Although Walker was not unfamiliar with the wilderness of Kentucky, having built the first cabin there in 1750, he was unprepared for the physical obstacles that faced him when he reached Cumberland Gap. Wisely, he decided to spend most of his time in camp, on the Kentucky Road, and sent his employees into the wilderness to do the hard work. After admonishing them to remain as true to the 36 degree, 30 minute bearing as possible, he wrapped himself against the harshest winter in Kentucky history and waited for the reports to come in from his subordinates.
The old adage about it being hard to find good help was as true in 1779 as it is today. As the surveyors brought in their reports, Walker, dutifully, reported them. Some were on the mark; some were not. As anyone else would do, when working in sub-zero temperatures, and faced with challenging physical obstacles, the surveyors compensated. Like water following the course of least resistance, they circumnavigated high mountains, followed creeks downstream until they could be crossed, and used open ridgelines to their best advantage. The result was a shaky, vague boundary that, more or less, remained true to the original line established by Walker’s colonial forebears, but it was not an accurate one.
Walker finished the job in1780, collected his pay, and went into retirement at his home in Albemarle County. He left behind a boundary line that was a source of consternation for decades. He also left behind names on the land. In his survey descriptions, names not unfamiliar to McCreary Countians leap off the pages. Big South Fork, Little South Fork, Roaring Paunch Creek, Lynn Camp Creek, Indian Creek, and Beaver Creek are familiar to anyone who studies a modern map of the region. The names are there, primarily, because of Dr. Walker.
By the time families like the Chitwoods had settled within the Big South Fork River region, the blaze marks left by Walker’s surveyors had disappeared under new growth. Nobody knew, with certainty, where the boundary line lay. So, in the spring of 1821, a joint commission of surveyors, representing both Kentucky and Tennessee, began marking a line between the two states that would not fade in time. The commission finished on July 2. However, it was not until 1859 that a final survey was done.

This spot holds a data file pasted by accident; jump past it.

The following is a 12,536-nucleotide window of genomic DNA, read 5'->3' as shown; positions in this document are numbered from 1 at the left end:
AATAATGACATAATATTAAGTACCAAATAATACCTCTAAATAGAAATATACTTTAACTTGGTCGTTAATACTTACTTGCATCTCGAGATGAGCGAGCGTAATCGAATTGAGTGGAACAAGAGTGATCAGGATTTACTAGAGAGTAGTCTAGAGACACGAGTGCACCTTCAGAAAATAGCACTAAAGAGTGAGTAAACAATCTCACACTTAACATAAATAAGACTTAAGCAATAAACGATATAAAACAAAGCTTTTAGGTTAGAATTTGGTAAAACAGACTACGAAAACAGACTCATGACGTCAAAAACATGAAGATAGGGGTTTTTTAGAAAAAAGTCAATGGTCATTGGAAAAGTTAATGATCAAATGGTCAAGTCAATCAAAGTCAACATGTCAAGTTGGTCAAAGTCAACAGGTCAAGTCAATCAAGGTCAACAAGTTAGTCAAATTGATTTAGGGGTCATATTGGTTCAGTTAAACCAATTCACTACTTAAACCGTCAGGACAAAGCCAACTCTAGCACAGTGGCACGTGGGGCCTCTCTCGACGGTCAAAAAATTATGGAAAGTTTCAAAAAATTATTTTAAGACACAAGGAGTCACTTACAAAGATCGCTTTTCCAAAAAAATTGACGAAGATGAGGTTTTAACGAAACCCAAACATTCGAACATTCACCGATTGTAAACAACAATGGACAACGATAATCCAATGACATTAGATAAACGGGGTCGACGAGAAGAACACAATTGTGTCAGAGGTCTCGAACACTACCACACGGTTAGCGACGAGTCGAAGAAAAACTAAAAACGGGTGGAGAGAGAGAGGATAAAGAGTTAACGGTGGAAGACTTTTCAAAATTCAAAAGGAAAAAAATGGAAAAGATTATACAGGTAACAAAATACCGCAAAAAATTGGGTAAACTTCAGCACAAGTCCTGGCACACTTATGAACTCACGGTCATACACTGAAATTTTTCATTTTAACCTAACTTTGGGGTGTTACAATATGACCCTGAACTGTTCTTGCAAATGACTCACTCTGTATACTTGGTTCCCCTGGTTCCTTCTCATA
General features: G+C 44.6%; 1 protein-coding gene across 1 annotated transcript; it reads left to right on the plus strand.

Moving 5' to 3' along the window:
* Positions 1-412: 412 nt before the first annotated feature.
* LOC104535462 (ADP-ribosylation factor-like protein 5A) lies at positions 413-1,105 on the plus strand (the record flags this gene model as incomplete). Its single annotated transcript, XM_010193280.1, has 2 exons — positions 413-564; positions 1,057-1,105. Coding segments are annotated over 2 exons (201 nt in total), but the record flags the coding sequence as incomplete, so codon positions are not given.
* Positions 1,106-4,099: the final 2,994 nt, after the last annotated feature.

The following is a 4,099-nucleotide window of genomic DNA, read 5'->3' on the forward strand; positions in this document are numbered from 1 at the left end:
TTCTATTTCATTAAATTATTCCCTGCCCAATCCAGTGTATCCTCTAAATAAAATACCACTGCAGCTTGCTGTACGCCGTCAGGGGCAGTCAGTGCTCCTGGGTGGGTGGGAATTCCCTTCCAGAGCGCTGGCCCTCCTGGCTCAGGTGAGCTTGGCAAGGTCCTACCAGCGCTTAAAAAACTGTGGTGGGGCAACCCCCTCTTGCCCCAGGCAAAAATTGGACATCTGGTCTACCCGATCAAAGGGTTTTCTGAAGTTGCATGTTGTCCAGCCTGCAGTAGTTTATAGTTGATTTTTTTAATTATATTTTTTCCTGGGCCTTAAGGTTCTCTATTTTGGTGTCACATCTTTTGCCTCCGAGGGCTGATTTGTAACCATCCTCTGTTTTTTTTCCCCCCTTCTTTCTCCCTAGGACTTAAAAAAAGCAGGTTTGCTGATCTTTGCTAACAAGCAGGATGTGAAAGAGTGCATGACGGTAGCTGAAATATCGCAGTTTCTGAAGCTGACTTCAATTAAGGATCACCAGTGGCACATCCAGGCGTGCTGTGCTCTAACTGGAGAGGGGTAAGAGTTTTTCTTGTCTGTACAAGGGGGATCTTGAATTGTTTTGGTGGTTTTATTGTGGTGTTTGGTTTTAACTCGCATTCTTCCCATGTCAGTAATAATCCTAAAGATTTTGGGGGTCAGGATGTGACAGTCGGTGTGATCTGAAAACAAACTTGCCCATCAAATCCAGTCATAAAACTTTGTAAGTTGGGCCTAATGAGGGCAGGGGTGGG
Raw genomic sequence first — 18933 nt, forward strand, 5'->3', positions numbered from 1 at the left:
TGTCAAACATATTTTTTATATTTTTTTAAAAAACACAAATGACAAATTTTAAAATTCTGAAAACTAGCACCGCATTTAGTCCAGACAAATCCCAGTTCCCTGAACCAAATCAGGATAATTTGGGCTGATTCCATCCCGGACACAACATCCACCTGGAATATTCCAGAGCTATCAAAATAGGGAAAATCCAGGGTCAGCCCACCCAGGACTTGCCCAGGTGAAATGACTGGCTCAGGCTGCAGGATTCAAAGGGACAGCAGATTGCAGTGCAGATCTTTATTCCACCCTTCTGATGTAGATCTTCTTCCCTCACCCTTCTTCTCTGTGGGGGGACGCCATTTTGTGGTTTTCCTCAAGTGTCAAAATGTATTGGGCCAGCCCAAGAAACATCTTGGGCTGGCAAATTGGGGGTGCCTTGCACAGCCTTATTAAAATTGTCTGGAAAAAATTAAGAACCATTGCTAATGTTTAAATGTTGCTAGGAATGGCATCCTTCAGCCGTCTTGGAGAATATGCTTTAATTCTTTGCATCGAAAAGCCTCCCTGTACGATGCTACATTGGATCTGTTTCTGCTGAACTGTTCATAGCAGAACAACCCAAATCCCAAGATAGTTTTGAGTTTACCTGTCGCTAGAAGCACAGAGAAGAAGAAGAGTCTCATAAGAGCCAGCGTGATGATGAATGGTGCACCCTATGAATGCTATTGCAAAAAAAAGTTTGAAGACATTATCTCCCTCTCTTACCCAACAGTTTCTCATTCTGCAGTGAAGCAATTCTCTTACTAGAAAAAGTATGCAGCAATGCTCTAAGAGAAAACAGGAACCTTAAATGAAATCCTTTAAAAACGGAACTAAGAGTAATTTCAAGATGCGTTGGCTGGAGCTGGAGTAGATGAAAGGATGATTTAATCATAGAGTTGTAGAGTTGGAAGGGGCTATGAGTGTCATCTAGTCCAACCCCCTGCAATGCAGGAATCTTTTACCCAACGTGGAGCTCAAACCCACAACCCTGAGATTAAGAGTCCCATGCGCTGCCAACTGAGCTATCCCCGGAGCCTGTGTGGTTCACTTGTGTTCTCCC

Between January 9 and October 20, 1859, a survey party, led by Austin P. Cox and Benjamin Peebles, retraced the steps of the Walker party, and of the 1821 commission, and marked the boundary between Kentucky and Tennessee, once and for all. This time, there would be no question about where the line lay. It would be well-marked. Every five miles along the boundary, three-foot high stone slabs were erected, beginning at the Mississippi River and ending at Cumberland Gap.
For members of the Chitwood family, the results of the surveys were surprising, to say the least. They had received land from the state of Kentucky, but the surveys revealed that they were, actually, residents of Scott County, Tennessee. Some Kentuckians complained that Tennessee had stolen land from them, but the Chitwoods weren’t alarmed. They had their rail fences and they had their guns, and they were determined to hang onto both.
Eventually, a post office was established on the Chitwood farm and James Chitwood was named postmaster of Chitwood, Tennessee. Family unity and cohesiveness are admirable qualities in any family, but, for many in Scott County who were not Chitwoods, having a post office named Chitwood was taking family identity a bit too far. So, unceremoniously, the name of the post office was changed to Winfield, in honor of the U.S, Army general, for whom the county had also been named. It has been that way ever since.